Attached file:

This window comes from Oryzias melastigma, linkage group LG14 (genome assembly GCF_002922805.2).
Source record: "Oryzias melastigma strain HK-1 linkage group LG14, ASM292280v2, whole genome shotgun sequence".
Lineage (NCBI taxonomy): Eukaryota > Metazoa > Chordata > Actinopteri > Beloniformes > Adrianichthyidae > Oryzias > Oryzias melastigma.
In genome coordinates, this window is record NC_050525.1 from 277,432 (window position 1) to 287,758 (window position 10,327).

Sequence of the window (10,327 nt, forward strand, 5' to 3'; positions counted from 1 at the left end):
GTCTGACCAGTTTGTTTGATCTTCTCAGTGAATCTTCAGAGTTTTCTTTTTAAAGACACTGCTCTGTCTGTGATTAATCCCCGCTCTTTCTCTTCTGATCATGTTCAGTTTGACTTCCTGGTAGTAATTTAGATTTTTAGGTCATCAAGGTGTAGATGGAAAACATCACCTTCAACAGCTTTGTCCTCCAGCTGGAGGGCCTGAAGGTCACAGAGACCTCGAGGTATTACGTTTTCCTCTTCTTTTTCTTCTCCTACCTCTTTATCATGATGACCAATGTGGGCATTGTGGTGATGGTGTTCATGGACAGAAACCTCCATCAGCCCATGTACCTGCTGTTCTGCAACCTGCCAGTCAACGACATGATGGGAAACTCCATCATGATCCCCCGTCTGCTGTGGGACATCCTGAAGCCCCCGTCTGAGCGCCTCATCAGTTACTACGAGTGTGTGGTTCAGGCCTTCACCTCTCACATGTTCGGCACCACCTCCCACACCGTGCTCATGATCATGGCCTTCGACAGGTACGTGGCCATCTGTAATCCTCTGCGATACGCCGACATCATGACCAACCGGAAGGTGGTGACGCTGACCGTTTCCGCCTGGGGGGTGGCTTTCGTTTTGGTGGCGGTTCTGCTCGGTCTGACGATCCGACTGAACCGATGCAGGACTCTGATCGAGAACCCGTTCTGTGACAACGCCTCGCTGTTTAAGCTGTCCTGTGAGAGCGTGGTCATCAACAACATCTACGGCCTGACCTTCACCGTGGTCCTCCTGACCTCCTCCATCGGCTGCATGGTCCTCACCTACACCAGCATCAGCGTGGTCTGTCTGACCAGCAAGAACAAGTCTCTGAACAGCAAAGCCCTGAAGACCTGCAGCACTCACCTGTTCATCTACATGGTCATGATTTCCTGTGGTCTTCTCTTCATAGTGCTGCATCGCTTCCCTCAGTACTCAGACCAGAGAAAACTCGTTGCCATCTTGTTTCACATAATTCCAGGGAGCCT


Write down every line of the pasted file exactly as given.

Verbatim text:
This window comes from Oryzias melastigma, linkage group LG14 (genome assembly GCF_002922805.2).
Source record: "Oryzias melastigma strain HK-1 linkage group LG14, ASM292280v2, whole genome shotgun sequence".
Lineage (NCBI taxonomy): Eukaryota > Metazoa > Chordata > Actinopteri > Beloniformes > Adrianichthyidae > Oryzias > Oryzias melastigma.
In genome coordinates, this window is record NC_050525.1 from 277,432 (window position 1) to 287,758 (window position 10,327).

Sequence of the window (10,327 nt, forward strand, 5' to 3'; positions counted from 1 at the left end):
GTCTGACCAGTTTGTTTGATCTTCTCAGTGAATCTTCAGAGTTTTCTTTTTAAAGACACTGCTCTGTCTGTGATTAATCCCCGCTCTTTCTCTTCTGATCATGTTCAGTTTGACTTCCTGGTAGTAATTTAGATTTTTAGGTCATCAAGGTGTAGATGGAAAACATCACCTTCAACAGCTTTGTCCTCCAGCTGGAGGGCCTGAAGGTCACAGAGACCTCGAGGTATTACGTTTTCCTCTTCTTTTTCTTCTCCTACCTCTTTATCATGATGACCAATGTGGGCATTGTGGTGATGGTGTTCATGGACAGAAACCTCCATCAGCCCATGTACCTGCTGTTCTGCAACCTGCCAGTCAACGACATGATGGGAAACTCCATCATGATCCCCCGTCTGCTGTGGGACATCCTGAAGCCCCCGTCTGAGCGCCTCATCAGTTACTACGAGTGTGTGGTTCAGGCCTTCACCTCTCACATGTTCGGCACCACCTCCCACACCGTGCTCATGATCATGGCCTTCGACAGGTACGTGGCCATCTGTAATCCTCTGCGATACGCCGACATCATGACCAACCGGAAGGTGGTGACGCTGACCGTTTCCGCCTGGGGGGTGGCTTTCGTTTTGGTGGCGGTTCTGCTCGGTCTGACGATCCGACTGAACCGATGCAGGACTCTGATCGAGAACCCGTTCTGTGACAACGCCTCGCTGTTTAAGCTGTCCTGTGAGAGCGTGGTCATCAACAACATCTACGGCCTGACCTTCACCGTGGTCCTCCTGACCTCCTCCATCGGCTGCATGGTCCTCACCTACACCAGCATCAGCGTGGTCTGTCTGACCAGCAAGAACAAGTCTCTGAACAGCAAAGCCCTGAAGACCTGCAGCACTCACCTGTTCATCTACATGGTCATGATTTCCTGTGGTCTTCTCTTCATAGTGCTGCATCGCTTCCCTCAGTACTCAGACCAGAGAAAACTCGTTGCCATCTTGTTTCACATAATTCCAGGGAGCCT